Cleveland, Ohio, United States
Photo by Jeff Smith
I am one of the many doctors who relish the zen of flyfishing. Standing in a stream, reading the clues for what type of fly to cast and where to cast it, and focusing incessantly on a dry fly drifting lithely to entice a hungry trout, flyfishing invites self-reflection through the cadence of the flowing stream and the rhythm of the cast.
There may be several reasons that draw doctors to flyfishing. As in the practice of medicine, flyfishing combines cognitive and technical challenges and requires prowess in both to be successful. The seasoned angler is taking in and synthesizing environmental data in order to generate a hypothesis. Do I hear grasshoppers, such that a hopper pattern cast near shore is the plan? Do I see fish rising, such that a dry fly would be better? With a dichotomous outcome—the fish either takes the fly or does not—the hypothesis is that if I choose a particular fly, cast to a specific place with a precise presentation, then the fish will take the fly. If . . . , then . . . , just like practicing medicine. Even if my hypothesis is correct, whether I actually catch the fish, of course, depends on a delicate mixture of serendipity and skill, much like the patient’s outcome in being cared for by a skilled clinician. In the parlance of flyfishing, the fish may take my fly if I cast a parachute adams at the tailout of the riffle. Here is another commonality between flyfishing and medicine: both have jargon that is shared by colleagues, economizes communication among them, and may elicit quizzical reactions from others who may regard the language as quirky and strange. What is a parachute adams? What is the bronchus intermedius?
Like many specialties in clinical medicine, flyfishing also requires technical prowess. The act of casting is about understanding the physics of loading the rod in order to store and then release kinetic energy, which propels the fly line forward even though the fly itself is virtually weightless. As another dimension of fly angling, tying flies is an exacting craft—assembling tiny amounts of material on the shank of a hook to simulate the appearance of a bug or baitfish. Building fly rods is yet another art form. So too is the practice of medicine.
Flyfishing is similar to the process of scientific inquiry. Indeed, the act of casting to a fish can be likened to a clinical trial; the results of clinical trials are the bedrock of evidence-based clinical practice and the cast is the central element of flyfishing. The clinical trial, like the approach to the fish, starts with a hypothesis—which fly, cast where, and how? Successfully conducting a clinical trial requires precise administration of the study intervention—the medication must be administered in the correct dose; the surgery must be carefully performed; or the device must be skillfully placed. The cast must also effectively present the fly in the right way, place, and moment in order to produce the desired outcome. Furthermore, as with clinical trials, the outcomes in flyfishing are clear and dichotomous. The fish is caught or not. Except for the occasional confabulatory fish tale that is told among denizens of fishing lodges, whether the fish was caught or not is generally not subject to debate. Quantitative metrics apply. How many fish were caught and how big was the largest? Other than the hyperbolic proclivities of some anglers (and, I suppose, some doctors who regrettably commit scientific misconduct), size and number are objective truths.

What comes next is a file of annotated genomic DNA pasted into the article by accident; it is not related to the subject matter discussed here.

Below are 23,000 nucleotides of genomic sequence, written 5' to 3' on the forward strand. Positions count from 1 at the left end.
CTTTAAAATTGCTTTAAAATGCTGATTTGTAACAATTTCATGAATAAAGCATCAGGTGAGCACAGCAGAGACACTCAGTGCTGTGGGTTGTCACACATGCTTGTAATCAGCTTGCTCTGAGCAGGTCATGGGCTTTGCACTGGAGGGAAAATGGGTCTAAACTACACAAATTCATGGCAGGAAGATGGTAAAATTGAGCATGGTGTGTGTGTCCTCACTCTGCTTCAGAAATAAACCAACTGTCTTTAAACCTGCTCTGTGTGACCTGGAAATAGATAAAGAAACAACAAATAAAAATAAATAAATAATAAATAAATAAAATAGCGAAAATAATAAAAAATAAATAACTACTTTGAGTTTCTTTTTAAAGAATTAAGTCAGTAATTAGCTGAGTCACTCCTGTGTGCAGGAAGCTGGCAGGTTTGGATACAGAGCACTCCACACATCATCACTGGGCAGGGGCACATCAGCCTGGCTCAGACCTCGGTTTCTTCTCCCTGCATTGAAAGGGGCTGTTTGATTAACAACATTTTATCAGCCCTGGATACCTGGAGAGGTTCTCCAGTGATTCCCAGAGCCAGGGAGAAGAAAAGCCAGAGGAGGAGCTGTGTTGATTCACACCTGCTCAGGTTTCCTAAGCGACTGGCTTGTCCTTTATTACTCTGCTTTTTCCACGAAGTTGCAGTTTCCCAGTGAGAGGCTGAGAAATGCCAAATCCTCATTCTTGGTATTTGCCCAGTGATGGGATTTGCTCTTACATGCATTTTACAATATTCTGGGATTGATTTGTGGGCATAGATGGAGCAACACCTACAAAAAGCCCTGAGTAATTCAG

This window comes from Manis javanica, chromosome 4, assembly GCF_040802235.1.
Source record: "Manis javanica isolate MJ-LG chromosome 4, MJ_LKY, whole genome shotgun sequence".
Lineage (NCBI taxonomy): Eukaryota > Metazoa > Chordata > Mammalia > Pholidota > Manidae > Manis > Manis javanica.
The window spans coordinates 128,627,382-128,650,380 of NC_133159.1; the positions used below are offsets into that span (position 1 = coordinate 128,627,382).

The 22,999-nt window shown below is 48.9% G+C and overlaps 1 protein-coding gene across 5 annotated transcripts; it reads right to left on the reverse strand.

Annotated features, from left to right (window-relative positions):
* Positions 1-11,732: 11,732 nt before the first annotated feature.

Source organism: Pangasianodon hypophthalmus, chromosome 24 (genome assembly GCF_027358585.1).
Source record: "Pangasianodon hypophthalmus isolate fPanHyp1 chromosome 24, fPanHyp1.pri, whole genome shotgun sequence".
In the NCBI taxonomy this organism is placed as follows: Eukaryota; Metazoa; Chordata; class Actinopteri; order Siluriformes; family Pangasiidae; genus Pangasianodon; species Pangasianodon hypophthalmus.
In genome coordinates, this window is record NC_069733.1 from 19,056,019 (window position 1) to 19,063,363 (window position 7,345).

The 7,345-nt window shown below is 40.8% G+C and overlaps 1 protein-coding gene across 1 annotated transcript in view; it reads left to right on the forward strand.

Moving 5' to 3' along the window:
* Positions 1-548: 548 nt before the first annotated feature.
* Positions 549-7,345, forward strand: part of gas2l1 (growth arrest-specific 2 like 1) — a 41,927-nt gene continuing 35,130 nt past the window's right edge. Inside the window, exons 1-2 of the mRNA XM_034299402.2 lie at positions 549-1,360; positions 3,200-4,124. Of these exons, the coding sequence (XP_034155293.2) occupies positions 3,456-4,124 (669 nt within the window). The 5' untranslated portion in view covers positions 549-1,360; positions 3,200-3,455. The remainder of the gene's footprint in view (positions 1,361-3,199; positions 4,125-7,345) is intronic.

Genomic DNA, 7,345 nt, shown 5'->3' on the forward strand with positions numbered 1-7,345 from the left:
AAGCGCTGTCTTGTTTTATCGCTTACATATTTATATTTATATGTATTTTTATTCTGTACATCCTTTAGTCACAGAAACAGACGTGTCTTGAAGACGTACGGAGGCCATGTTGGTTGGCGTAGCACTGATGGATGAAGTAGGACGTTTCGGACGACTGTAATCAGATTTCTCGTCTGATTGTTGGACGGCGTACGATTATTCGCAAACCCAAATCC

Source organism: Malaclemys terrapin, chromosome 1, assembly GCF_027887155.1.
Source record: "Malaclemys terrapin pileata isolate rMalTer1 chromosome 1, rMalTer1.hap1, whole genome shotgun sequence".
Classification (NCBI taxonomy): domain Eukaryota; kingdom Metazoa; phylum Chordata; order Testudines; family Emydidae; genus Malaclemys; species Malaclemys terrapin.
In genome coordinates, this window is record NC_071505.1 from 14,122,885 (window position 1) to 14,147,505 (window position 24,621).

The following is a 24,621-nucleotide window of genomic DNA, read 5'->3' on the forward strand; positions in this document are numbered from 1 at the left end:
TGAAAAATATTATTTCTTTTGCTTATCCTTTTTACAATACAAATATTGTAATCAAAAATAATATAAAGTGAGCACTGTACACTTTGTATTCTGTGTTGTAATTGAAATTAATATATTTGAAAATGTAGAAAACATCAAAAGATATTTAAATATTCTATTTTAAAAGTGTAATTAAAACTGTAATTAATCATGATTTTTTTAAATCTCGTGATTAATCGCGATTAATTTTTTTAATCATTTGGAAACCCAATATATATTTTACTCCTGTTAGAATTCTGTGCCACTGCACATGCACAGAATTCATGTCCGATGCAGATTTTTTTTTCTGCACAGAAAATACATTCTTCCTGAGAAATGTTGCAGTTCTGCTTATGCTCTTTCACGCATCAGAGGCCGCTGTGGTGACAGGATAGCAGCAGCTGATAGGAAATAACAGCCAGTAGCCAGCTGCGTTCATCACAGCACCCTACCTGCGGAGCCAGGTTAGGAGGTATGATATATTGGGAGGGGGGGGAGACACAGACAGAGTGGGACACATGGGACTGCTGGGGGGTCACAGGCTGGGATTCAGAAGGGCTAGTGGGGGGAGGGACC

Still, in discussing the outcomes of flyfishing, most seasoned anglers would quibble with the idea that the outcome is dichotomous, and is merely about whether the fish was caught or not. The real point, they would say (and I would heartily agree), is being there. Flyfishing is a surrogate endpoint, an excuse to be in a beautiful place, highly mindful of one’s surroundings, and focused on a tiny fly in pursuit of a fish, the whole activity making the issues of the world—and one’s own—melt away. The goals of medicine are also not summed up solely by dichotomous outcomes or quantitative metrics. The real point of being a great doctor is being fully present for the patient.
An executive coach once pointed out to me that doctors seek two things as drivers of their careers: mastery and impact. We want to be really good at what we do and we want that mastery to benefit people’s lives. So too with flyfishing. It takes many years of study and deliberate practice to become a really good doctor; and it takes lots of time on the water to become a great fly angler. One could say that mastery in both is actually elusive—we never fully achieve it, but we continuously and incessantly seek it.
It would seem that the popularity of flyfishing among doctors is not at all coincidental. It is the predictable consequence of a deep commonality that both medicine and flyfishing share—a passion for challenge, the quest for clear success in our efforts, an appetite to continuously get better at a challenging undertaking through deliberate practice, and the hope to make a difference through excellence.
JAMES K. STOLLER is a pulmonary/critical care physician at the Cleveland Clinic. He holds the Jean Wall Bennett Professorship and the Samson Global Leadership Academy Endowed Chair at the Cleveland Clinic Lerner College of Medicine and serves as the Chairman of the Cleveland Clinic Education Institute. Dr. Stoller holds a Masters degree in organizational development and serves as adjunct Professor of Organizational Behavior at the Weatherhead School of Management of Case Western Reserve University.